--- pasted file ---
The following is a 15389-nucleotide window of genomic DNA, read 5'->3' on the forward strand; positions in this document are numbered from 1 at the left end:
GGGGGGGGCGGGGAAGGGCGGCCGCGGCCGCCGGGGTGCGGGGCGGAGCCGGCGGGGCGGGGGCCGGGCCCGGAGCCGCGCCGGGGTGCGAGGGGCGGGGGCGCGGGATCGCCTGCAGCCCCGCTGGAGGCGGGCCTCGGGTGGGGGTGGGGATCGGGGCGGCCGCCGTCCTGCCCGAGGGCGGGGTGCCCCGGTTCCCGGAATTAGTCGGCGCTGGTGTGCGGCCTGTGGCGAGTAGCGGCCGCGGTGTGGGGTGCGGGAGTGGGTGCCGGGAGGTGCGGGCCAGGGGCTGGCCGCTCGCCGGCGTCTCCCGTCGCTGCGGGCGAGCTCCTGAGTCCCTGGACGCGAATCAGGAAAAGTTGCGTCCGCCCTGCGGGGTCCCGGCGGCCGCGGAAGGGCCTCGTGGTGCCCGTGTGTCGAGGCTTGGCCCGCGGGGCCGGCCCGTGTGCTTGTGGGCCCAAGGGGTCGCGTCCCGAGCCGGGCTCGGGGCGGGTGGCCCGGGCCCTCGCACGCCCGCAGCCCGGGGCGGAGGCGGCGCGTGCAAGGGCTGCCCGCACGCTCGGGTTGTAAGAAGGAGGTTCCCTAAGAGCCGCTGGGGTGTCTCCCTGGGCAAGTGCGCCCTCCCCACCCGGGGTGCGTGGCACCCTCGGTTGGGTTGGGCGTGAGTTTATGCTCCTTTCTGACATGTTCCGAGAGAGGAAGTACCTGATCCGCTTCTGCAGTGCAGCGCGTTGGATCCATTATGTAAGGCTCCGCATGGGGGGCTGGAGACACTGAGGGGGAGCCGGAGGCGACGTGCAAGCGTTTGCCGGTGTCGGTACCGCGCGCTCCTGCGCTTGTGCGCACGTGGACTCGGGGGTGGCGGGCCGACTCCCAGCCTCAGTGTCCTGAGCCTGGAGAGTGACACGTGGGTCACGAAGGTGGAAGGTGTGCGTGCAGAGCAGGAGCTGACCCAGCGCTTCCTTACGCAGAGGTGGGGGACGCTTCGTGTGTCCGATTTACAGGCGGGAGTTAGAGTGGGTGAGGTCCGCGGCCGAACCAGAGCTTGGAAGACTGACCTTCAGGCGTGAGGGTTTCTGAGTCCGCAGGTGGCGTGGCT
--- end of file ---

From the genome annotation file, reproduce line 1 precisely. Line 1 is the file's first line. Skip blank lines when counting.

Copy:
The following is a 15389-nucleotide window of genomic DNA, read 5'->3' on the forward strand; positions in this document are numbered from 1 at the left end: